Anti Anti-Americanism

by Victor Davis Hanson

American Enterprise Online

An entire industry has arisen to account for the recent anti-Americanism. In the case of the Europeans, the end of the Cold War lessened the need for subsidized American protection, emboldening them to caricature Americans as fat and materialistic.

Did envy arise because the world’s sole superpower ignored weaker Europeans’ efforts to tie up the U.S. with multilateral strings? Did the Cold War make us forget that we were always different peoples — Americans the freer, richer, more religious, fertile, and optimistic? Perhaps George W. Bush — drawling, Christian, and Texan — earned us their fury, so unlike French-speaking John Kerry or obsequious Bill Clinton?

The Middle East was spoon-fed this European anti-Americanism. Twenty-one autocratic governments also deflected popular outrage onto us through state-run media. The bogeymen Israel and America were responsible for everything from stealing oil, even when it was sold to us at sky-high prices, to killing a few hundred Palestinian terrorists, when hundreds of thousands of Arab civilians were butchered by the Husseins and Assads.

But mostly anti-Americanism was a boutique enterprise, revealed as such when the U.S. was the most desirable destination of the world’s migrating poor and its popular culture had swept the globe. It is always surreal to read Mexico City elites slurring the United States as millions of illegal aliens risk their lives to cross our borders and escape the corruption and racism of their home country.

Things are changing, however, both here and abroad. Thousands of American troops have left Europe. Its denizens now sense that the American people no longer wish to subsidize their defense only to earn ingratitude. The E.U. dream of heaven on earth may be mired in high taxes, low growth, high unemployment, and demographic and entitlement time bombs — not the sort of platform from which to hector a supposedly sinking U.S.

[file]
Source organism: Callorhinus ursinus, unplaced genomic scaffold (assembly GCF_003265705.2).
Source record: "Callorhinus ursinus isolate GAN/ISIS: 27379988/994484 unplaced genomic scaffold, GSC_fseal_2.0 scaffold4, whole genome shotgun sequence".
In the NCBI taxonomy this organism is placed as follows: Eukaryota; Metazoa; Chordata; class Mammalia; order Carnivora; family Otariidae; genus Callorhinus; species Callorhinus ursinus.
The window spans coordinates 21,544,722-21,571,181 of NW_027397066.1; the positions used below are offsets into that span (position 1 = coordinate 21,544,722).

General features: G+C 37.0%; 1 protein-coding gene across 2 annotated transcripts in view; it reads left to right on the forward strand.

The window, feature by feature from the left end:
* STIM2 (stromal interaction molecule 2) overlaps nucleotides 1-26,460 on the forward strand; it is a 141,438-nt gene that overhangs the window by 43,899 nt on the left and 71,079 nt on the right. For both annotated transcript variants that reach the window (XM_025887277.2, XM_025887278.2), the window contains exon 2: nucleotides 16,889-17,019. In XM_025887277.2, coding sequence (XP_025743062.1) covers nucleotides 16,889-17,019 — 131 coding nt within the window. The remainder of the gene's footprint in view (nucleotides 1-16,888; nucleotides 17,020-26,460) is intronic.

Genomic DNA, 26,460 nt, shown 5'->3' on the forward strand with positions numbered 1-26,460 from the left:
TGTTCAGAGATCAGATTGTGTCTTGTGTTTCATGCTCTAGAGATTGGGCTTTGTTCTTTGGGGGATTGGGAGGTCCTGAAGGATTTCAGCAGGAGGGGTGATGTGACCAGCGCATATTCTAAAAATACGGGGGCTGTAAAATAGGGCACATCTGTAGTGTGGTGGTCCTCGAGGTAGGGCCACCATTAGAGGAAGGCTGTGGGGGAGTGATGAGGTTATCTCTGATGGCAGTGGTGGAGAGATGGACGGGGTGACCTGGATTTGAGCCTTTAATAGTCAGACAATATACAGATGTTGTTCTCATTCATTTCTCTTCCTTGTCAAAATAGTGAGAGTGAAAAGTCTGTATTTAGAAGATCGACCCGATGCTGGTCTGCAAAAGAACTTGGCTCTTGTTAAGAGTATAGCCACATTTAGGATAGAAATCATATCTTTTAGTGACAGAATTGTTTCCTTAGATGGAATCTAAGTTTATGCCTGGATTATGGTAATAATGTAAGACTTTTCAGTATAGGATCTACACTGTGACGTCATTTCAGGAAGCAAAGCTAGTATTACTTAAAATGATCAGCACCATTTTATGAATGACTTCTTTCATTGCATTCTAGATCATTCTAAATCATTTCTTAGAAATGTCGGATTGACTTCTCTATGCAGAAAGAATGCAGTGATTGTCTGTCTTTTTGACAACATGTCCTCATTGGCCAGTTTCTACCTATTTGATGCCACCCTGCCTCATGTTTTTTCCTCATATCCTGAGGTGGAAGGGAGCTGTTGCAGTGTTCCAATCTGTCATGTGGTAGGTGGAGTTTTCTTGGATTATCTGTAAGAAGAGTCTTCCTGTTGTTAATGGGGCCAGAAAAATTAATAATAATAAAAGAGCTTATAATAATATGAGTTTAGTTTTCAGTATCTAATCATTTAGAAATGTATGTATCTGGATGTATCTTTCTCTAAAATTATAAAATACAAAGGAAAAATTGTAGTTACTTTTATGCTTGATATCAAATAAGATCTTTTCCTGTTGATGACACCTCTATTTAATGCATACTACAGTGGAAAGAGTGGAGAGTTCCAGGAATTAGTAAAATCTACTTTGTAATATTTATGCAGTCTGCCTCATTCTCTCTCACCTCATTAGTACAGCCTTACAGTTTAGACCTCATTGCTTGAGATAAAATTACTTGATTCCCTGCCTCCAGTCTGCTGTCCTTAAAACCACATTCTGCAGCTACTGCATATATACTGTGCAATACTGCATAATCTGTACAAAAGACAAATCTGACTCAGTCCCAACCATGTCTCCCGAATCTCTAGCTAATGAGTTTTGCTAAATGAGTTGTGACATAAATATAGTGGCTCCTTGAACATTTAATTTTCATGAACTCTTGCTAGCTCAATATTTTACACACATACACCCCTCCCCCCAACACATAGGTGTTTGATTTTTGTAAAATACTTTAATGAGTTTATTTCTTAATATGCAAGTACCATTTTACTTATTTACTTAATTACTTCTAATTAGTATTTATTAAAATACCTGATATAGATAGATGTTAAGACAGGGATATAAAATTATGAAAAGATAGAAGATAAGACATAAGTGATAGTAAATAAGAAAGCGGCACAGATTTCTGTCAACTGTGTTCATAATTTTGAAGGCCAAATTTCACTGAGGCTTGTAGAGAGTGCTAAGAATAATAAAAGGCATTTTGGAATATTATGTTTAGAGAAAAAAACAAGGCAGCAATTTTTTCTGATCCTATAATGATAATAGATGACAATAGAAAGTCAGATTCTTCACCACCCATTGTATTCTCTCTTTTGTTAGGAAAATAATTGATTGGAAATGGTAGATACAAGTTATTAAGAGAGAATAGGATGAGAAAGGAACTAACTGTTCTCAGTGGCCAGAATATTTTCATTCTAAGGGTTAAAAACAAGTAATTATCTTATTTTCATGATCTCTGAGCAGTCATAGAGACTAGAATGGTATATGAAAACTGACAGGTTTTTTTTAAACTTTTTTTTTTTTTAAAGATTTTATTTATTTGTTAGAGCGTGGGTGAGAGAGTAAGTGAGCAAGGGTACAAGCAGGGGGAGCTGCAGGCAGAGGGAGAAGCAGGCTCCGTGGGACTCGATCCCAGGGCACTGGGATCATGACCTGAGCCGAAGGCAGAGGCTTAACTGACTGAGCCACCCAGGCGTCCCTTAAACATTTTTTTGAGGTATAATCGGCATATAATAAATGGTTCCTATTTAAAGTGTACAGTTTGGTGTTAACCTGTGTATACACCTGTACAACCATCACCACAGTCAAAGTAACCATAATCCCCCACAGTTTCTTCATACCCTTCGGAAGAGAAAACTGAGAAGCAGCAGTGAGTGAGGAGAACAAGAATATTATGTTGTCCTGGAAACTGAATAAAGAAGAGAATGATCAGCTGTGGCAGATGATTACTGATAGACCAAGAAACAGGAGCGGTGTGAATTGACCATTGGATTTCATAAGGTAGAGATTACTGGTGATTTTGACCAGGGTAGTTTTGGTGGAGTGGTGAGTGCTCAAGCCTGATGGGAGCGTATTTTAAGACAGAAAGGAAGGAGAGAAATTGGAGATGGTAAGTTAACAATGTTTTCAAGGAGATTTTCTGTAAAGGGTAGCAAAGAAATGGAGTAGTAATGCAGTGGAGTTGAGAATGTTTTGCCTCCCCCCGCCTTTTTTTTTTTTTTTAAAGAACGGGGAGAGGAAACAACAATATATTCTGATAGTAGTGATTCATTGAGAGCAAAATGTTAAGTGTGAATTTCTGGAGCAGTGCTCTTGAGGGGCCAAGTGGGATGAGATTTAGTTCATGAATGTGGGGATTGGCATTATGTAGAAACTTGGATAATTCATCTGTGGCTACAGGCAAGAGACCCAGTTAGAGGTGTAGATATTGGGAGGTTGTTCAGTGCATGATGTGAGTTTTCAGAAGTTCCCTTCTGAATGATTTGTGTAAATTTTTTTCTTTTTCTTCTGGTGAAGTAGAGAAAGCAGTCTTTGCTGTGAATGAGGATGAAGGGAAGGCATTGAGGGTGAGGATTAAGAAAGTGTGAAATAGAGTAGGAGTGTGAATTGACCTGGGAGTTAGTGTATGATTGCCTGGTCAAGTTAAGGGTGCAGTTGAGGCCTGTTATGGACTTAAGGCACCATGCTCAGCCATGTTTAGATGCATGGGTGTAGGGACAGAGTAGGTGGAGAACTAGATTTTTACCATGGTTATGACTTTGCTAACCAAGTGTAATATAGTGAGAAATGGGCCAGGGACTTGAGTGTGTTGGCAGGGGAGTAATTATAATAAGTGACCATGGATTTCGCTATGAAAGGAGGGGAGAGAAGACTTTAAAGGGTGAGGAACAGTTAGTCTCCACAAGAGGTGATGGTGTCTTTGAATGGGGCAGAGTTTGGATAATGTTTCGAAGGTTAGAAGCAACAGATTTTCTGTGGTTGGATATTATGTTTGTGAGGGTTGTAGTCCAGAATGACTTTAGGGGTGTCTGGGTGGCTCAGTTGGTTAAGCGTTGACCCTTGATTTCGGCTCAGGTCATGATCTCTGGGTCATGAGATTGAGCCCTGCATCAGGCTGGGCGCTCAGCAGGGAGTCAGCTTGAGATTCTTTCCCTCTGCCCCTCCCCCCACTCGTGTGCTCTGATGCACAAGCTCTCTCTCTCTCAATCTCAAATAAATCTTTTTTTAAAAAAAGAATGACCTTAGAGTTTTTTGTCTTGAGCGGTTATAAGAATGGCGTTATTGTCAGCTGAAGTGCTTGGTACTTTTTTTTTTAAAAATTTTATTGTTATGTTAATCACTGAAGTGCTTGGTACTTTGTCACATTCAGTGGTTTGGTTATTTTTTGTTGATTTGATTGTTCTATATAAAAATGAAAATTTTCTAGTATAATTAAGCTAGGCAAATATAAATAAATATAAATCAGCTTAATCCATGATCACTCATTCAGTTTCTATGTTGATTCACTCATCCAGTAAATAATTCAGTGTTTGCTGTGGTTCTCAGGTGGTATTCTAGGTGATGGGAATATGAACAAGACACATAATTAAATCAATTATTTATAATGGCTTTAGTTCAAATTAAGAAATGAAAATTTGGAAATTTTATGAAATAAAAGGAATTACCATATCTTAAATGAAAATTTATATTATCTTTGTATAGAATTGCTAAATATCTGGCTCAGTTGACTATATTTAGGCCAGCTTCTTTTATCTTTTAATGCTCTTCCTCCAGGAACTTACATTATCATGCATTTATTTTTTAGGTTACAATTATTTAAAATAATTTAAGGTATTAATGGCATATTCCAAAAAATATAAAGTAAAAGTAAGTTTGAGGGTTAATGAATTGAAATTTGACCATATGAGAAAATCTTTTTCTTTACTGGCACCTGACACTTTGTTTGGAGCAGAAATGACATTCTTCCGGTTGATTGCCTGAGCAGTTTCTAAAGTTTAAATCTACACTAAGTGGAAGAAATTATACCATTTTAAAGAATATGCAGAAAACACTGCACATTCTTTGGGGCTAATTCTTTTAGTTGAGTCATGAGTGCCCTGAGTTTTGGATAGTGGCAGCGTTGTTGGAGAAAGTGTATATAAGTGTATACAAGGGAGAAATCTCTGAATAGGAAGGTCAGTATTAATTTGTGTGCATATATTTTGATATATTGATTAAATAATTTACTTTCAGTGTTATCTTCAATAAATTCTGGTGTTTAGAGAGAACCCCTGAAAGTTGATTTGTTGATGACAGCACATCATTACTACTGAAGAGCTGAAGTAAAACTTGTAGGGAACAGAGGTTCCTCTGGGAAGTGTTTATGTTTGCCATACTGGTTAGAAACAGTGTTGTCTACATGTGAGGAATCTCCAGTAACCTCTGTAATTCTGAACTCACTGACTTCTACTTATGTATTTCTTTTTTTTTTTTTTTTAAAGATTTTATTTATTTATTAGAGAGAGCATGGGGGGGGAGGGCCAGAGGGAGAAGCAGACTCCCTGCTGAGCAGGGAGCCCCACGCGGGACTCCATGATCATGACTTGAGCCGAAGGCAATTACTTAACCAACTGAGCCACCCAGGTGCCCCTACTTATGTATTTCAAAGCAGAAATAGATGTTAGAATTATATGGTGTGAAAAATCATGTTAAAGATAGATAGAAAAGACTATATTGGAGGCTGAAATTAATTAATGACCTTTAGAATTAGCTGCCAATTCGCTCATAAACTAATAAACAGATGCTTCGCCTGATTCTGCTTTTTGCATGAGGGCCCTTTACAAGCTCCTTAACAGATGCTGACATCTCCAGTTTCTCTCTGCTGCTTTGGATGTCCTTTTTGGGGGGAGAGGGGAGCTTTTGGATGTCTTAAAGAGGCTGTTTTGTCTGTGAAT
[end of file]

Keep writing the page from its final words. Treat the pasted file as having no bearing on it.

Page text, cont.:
Things are even more evolutionary in the Middle East. Dissidents in Egypt or Beirut are not singing the praises of the E.U. or U.N. Nor are the new democrats in Iraq and Afghanistan. It is still too early to appreciate much of this shifting, but historical forces are now in play which are not conducive to vaunted European “soft power,” so often a mask for crass profiteering.

Soon, freed Middle Easterners are going to make a few simple deductions: France profited mightily from Saddam; America removed him. The E.U. wanted nothing to do with the new democracy in Baghdad; Americans from places like San Antonio and Tulsa died to preserve it. An Iranian knows that the U.S., not Germany or Belgium, wishes him to be free and is more likely to take the risks to see it happen. An Afghan could assure him of that.

The muscle-flexing of China has given Taiwan, South Korea, and Japan second thoughts. They worry not that the United States invites them into partnerships, but that we might not. The Americans allow outsourcing to India, buy thousands of Hondas, and send young men to the Korean DMZ. Europe sells China new bombs, the French fleet goes on maneuvers with the communists, and the E.U. keeps it tariffs and subsidies high. A once-caricatured America starts to look very good again.

There is another wild card at play that explains the decrease in anti-Americanism. After September 11, the American people are in a much less apologetic mood — more likely to pull troops or cut off aid than to ask forgiveness for imaginary grievances. No one here laments that we left the Philippines or are departing Germany. We took out Saddam without Belgians and Frenchmen, without bases in Turkey, and despite, not because of, the U.N. or Arab league.

America runs high trade deficits with Asia and Europe. It lets 20 million illegal aliens cross our borders. It spends liberally on defense, patrolling sea-lanes and protecting commerce rather than setting up autocracies and stealing oil.

Americans are finally beginning to wonder whether all these ungrateful folks are worth the toil and treasure. In response, critics abroad are beginning to sense that their cheap rhetoric may have real consequences, that maybe the U.S. was a good deal for the world, after all.

George W. Bush did not cause this new round of anti-Americanism. But he may well have done more than anyone to end it.

©2005 Victor Davis Hanson

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